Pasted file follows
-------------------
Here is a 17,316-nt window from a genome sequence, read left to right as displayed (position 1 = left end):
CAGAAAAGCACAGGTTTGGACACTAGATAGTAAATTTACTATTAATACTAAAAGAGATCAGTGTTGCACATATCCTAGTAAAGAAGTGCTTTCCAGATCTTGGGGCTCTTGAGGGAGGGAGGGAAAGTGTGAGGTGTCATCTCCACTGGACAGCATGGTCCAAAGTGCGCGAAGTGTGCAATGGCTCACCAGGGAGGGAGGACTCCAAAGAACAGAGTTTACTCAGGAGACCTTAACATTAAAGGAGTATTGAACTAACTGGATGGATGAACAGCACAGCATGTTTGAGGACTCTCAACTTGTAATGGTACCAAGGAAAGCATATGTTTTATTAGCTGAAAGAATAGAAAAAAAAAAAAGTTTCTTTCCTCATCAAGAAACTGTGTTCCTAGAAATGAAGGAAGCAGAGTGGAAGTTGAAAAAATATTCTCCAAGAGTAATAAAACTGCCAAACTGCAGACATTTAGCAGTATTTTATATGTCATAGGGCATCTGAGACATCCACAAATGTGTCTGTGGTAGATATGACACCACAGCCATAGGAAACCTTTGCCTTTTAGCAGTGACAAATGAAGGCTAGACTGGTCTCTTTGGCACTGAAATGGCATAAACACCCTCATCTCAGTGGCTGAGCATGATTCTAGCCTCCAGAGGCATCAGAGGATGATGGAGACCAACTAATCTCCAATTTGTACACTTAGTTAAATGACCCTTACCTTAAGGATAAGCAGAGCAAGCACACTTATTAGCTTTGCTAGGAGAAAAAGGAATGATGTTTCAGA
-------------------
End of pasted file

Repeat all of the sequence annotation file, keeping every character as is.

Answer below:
Here is a 17,316-nt window from a genome sequence, read left to right as displayed (position 1 = left end):
CAGAAAAGCACAGGTTTGGACACTAGATAGTAAATTTACTATTAATACTAAAAGAGATCAGTGTTGCACATATCCTAGTAAAGAAGTGCTTTCCAGATCTTGGGGCTCTTGAGGGAGGGAGGGAAAGTGTGAGGTGTCATCTCCACTGGACAGCATGGTCCAAAGTGCGCGAAGTGTGCAATGGCTCACCAGGGAGGGAGGACTCCAAAGAACAGAGTTTACTCAGGAGACCTTAACATTAAAGGAGTATTGAACTAACTGGATGGATGAACAGCACAGCATGTTTGAGGACTCTCAACTTGTAATGGTACCAAGGAAAGCATATGTTTTATTAGCTGAAAGAATAGAAAAAAAAAAAAGTTTCTTTCCTCATCAAGAAACTGTGTTCCTAGAAATGAAGGAAGCAGAGTGGAAGTTGAAAAAATATTCTCCAAGAGTAATAAAACTGCCAAACTGCAGACATTTAGCAGTATTTTATATGTCATAGGGCATCTGAGACATCCACAAATGTGTCTGTGGTAGATATGACACCACAGCCATAGGAAACCTTTGCCTTTTAGCAGTGACAAATGAAGGCTAGACTGGTCTCTTTGGCACTGAAATGGCATAAACACCCTCATCTCAGTGGCTGAGCATGATTCTAGCCTCCAGAGGCATCAGAGGATGATGGAGACCAACTAATCTCCAATTTGTACACTTAGTTAAATGACCCTTACCTTAAGGATAAGCAGAGCAAGCACACTTATTAGCTTTGCTAGGAGAAAAAGGAATGATGTTTCAGA